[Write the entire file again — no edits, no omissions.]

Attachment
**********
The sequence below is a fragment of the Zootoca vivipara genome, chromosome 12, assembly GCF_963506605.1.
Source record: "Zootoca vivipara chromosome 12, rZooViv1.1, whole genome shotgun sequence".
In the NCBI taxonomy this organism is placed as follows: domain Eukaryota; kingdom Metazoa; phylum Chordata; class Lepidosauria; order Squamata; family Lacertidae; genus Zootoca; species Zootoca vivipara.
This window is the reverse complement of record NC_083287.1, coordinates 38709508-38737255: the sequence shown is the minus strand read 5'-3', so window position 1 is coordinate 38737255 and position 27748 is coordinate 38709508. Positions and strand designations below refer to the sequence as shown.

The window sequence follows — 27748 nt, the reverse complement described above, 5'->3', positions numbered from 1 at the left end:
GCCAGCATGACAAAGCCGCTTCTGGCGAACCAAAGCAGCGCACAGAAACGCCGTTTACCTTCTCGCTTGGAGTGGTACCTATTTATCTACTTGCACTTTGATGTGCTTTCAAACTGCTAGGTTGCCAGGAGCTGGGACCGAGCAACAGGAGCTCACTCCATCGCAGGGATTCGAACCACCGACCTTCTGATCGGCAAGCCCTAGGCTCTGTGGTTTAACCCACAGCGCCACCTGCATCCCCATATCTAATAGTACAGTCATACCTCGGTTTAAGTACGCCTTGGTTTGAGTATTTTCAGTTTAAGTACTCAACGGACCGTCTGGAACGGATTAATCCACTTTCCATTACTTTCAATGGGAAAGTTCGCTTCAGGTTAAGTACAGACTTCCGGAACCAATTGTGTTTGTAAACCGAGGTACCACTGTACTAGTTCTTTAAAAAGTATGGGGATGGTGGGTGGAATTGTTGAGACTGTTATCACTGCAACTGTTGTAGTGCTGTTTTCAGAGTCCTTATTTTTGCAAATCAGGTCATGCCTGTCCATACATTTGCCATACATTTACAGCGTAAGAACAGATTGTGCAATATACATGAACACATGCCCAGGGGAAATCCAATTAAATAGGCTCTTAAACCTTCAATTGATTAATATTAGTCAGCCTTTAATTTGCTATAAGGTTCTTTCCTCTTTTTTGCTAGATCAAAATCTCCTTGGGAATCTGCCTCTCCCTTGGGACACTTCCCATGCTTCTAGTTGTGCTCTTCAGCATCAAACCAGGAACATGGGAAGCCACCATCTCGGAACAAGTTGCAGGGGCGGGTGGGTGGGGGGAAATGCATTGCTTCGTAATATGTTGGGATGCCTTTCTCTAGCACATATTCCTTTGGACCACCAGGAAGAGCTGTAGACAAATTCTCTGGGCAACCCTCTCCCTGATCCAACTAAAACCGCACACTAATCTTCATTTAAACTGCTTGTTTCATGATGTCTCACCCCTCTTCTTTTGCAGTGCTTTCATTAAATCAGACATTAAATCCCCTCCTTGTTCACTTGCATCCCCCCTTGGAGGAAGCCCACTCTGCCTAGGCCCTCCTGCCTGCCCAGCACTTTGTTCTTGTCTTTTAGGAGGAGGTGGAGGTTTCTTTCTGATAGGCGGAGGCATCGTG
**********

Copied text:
The sequence below is a fragment of the Zootoca vivipara genome, chromosome 12, assembly GCF_963506605.1.
Source record: "Zootoca vivipara chromosome 12, rZooViv1.1, whole genome shotgun sequence".
In the NCBI taxonomy this organism is placed as follows: domain Eukaryota; kingdom Metazoa; phylum Chordata; class Lepidosauria; order Squamata; family Lacertidae; genus Zootoca; species Zootoca vivipara.
This window is the reverse complement of record NC_083287.1, coordinates 38709508-38737255: the sequence shown is the minus strand read 5'-3', so window position 1 is coordinate 38737255 and position 27748 is coordinate 38709508. Positions and strand designations below refer to the sequence as shown.

The window sequence follows — 27748 nt, the reverse complement described above, 5'->3', positions numbered from 1 at the left end:
GCCAGCATGACAAAGCCGCTTCTGGCGAACCAAAGCAGCGCACAGAAACGCCGTTTACCTTCTCGCTTGGAGTGGTACCTATTTATCTACTTGCACTTTGATGTGCTTTCAAACTGCTAGGTTGCCAGGAGCTGGGACCGAGCAACAGGAGCTCACTCCATCGCAGGGATTCGAACCACCGACCTTCTGATCGGCAAGCCCTAGGCTCTGTGGTTTAACCCACAGCGCCACCTGCATCCCCATATCTAATAGTACAGTCATACCTCGGTTTAAGTACGCCTTGGTTTGAGTATTTTCAGTTTAAGTACTCAACGGACCGTCTGGAACGGATTAATCCACTTTCCATTACTTTCAATGGGAAAGTTCGCTTCAGGTTAAGTACAGACTTCCGGAACCAATTGTGTTTGTAAACCGAGGTACCACTGTACTAGTTCTTTAAAAAGTATGGGGATGGTGGGTGGAATTGTTGAGACTGTTATCACTGCAACTGTTGTAGTGCTGTTTTCAGAGTCCTTATTTTTGCAAATCAGGTCATGCCTGTCCATACATTTGCCATACATTTACAGCGTAAGAACAGATTGTGCAATATACATGAACACATGCCCAGGGGAAATCCAATTAAATAGGCTCTTAAACCTTCAATTGATTAATATTAGTCAGCCTTTAATTTGCTATAAGGTTCTTTCCTCTTTTTTGCTAGATCAAAATCTCCTTGGGAATCTGCCTCTCCCTTGGGACACTTCCCATGCTTCTAGTTGTGCTCTTCAGCATCAAACCAGGAACATGGGAAGCCACCATCTCGGAACAAGTTGCAGGGGCGGGTGGGTGGGGGGAAATGCATTGCTTCGTAATATGTTGGGATGCCTTTCTCTAGCACATATTCCTTTGGACCACCAGGAAGAGCTGTAGACAAATTCTCTGGGCAACCCTCTCCCTGATCCAACTAAAACCGCACACTAATCTTCATTTAAACTGCTTGTTTCATGATGTCTCACCCCTCTTCTTTTGCAGTGCTTTCATTAAATCAGACATTAAATCCCCTCCTTGTTCACTTGCATCCCCCCTTGGAGGAAGCCCACTCTGCCTAGGCCCTCCTGCCTGCCCAGCACTTTGTTCTTGTCTTTTAGGAGGAGGTGGAGGTTTCTTTCTGATAGGCGGAGGCATCGTG